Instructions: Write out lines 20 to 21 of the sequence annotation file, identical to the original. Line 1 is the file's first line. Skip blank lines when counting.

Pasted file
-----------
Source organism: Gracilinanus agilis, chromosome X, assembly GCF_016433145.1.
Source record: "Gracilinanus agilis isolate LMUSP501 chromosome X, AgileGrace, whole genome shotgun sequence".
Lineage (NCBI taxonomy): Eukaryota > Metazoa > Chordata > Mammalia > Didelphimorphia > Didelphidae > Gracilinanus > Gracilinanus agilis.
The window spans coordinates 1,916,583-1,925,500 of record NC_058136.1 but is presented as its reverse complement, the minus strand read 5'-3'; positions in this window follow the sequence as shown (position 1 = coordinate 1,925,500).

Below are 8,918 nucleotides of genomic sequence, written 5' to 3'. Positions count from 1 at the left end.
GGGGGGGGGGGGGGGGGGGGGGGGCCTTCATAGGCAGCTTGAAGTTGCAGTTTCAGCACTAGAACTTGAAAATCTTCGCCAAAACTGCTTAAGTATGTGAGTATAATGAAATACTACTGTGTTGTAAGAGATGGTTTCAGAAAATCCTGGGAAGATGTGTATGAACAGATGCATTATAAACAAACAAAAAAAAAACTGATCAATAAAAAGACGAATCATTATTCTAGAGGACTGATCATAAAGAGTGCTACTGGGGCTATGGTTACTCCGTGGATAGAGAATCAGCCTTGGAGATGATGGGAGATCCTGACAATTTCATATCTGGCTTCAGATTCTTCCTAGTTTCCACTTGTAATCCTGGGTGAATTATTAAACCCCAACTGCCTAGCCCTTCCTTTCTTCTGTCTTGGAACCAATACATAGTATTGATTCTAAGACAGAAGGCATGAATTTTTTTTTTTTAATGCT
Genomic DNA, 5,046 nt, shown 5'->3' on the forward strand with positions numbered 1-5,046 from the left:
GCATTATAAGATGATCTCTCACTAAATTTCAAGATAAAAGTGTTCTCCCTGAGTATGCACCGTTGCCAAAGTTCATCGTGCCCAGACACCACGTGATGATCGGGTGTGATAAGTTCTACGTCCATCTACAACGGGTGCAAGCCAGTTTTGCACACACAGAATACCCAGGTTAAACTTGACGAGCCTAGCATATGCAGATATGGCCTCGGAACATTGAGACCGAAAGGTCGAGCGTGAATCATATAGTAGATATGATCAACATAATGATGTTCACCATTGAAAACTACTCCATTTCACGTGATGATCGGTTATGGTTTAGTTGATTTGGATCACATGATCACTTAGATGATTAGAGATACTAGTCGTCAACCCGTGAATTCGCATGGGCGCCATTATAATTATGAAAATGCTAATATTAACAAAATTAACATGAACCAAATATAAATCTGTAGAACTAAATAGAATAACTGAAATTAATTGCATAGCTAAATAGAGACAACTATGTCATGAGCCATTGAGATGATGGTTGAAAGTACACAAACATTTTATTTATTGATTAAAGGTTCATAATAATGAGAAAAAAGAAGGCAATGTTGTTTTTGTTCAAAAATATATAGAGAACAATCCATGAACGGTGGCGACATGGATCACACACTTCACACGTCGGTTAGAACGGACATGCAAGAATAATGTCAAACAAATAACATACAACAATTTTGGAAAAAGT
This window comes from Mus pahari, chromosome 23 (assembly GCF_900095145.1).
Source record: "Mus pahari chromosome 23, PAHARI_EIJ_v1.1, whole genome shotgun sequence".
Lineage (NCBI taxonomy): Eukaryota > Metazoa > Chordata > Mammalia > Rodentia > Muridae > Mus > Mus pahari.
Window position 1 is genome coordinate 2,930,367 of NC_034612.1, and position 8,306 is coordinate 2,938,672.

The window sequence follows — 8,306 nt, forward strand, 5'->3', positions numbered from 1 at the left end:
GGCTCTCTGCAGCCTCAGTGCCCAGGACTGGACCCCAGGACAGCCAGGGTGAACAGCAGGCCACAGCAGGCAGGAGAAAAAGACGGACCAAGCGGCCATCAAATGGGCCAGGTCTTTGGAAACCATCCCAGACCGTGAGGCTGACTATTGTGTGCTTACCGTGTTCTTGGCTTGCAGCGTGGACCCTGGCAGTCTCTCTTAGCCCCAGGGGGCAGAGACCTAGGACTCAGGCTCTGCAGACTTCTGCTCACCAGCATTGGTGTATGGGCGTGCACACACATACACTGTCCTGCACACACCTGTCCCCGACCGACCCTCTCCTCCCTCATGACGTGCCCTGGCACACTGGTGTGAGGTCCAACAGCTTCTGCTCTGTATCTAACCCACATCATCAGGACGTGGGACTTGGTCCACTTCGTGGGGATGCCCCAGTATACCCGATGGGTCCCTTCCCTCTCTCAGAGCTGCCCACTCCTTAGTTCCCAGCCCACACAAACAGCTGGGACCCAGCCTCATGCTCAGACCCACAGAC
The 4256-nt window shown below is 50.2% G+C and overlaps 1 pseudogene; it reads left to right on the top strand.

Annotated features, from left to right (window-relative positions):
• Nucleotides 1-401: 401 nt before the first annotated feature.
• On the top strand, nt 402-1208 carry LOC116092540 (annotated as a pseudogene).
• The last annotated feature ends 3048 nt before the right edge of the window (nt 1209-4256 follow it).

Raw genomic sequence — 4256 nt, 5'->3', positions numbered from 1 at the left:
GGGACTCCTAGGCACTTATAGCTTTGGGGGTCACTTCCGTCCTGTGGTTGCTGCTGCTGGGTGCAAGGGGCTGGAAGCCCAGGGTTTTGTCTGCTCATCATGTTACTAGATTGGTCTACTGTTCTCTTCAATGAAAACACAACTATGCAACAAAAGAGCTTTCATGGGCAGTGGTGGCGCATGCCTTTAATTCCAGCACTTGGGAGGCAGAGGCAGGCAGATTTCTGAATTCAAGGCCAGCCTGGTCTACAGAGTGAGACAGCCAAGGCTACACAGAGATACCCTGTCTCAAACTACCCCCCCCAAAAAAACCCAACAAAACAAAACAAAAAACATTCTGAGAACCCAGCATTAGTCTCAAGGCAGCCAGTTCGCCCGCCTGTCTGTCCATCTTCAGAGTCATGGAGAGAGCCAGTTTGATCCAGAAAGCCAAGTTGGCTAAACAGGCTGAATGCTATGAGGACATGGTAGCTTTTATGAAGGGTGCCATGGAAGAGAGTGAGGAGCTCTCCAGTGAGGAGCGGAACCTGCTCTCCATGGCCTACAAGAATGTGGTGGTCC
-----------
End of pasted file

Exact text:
Raw genomic sequence — 4256 nt, 5'->3', positions numbered from 1 at the left:
GGGACTCCTAGGCACTTATAGCTTTGGGGGTCACTTCCGTCCTGTGGTTGCTGCTGCTGGGTGCAAGGGGCTGGAAGCCCAGGGTTTTGTCTGCTCATCATGTTACTAGATTGGTCTACTGTTCTCTTCAATGAAAACACAACTATGCAACAAAAGAGCTTTCATGGGCAGTGGTGGCGCATGCCTTTAATTCCAGCACTTGGGAGGCAGAGGCAGGCAGATTTCTGAATTCAAGGCCAGCCTGGTCTACAGAGTGAGACAGCCAAGGCTACACAGAGATACCCTGTCTCAAACTACCCCCCCCAAAAAAACCCAACAAAACAAAACAAAAAACATTCTGAGAACCCAGCATTAGTCTCAAGGCAGCCAGTTCGCCCGCCTGTCTGTCCATCTTCAGAGTCATGGAGAGAGCCAGTTTGATCCAGAAAGCCAAGTTGGCTAAACAGGCTGAATGCTATGAGGACATGGTAGCTTTTATGAAGGGTGCCATGGAAGAGAGTGAGGAGCTCTCCAGTGAGGAGCGGAACCTGCTCTCCATGGCCTACAAGAATGTGGTGGTCC